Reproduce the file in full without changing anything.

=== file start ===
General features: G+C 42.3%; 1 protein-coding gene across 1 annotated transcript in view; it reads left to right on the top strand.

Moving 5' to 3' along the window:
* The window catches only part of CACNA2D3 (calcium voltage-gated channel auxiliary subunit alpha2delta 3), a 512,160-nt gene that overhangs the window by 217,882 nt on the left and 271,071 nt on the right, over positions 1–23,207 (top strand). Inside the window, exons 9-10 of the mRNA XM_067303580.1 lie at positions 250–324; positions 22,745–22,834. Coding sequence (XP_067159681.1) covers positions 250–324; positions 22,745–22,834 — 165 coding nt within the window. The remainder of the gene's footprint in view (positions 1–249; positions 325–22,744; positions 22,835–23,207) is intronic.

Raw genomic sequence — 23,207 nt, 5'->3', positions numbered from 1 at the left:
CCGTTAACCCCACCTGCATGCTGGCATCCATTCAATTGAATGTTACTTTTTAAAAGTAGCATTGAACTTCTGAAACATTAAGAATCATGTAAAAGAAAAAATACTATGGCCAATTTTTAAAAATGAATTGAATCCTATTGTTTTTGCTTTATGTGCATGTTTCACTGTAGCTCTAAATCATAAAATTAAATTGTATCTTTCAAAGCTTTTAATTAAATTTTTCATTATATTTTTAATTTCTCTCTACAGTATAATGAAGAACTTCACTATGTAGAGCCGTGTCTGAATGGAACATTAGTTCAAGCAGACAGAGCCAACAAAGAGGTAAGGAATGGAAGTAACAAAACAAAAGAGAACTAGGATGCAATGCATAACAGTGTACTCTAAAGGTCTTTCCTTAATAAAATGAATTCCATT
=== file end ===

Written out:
General features: G+C 42.3%; 1 protein-coding gene across 1 annotated transcript in view; it reads left to right on the top strand.

Moving 5' to 3' along the window:
* The window catches only part of CACNA2D3 (calcium voltage-gated channel auxiliary subunit alpha2delta 3), a 512,160-nt gene that overhangs the window by 217,882 nt on the left and 271,071 nt on the right, over positions 1–23,207 (top strand). Inside the window, exons 9-10 of the mRNA XM_067303580.1 lie at positions 250–324; positions 22,745–22,834. Coding sequence (XP_067159681.1) covers positions 250–324; positions 22,745–22,834 — 165 coding nt within the window. The remainder of the gene's footprint in view (positions 1–249; positions 325–22,744; positions 22,835–23,207) is intronic.

Raw genomic sequence — 23,207 nt, 5'->3', positions numbered from 1 at the left:
CCGTTAACCCCACCTGCATGCTGGCATCCATTCAATTGAATGTTACTTTTTAAAAGTAGCATTGAACTTCTGAAACATTAAGAATCATGTAAAAGAAAAAATACTATGGCCAATTTTTAAAAATGAATTGAATCCTATTGTTTTTGCTTTATGTGCATGTTTCACTGTAGCTCTAAATCATAAAATTAAATTGTATCTTTCAAAGCTTTTAATTAAATTTTTCATTATATTTTTAATTTCTCTCTACAGTATAATGAAGAACTTCACTATGTAGAGCCGTGTCTGAATGGAACATTAGTTCAAGCAGACAGAGCCAACAAAGAGGTAAGGAATGGAAGTAACAAAACAAAAGAGAACTAGGATGCAATGCATAACAGTGTACTCTAAAGGTCTTTCCTTAATAAAATGAATTCCATT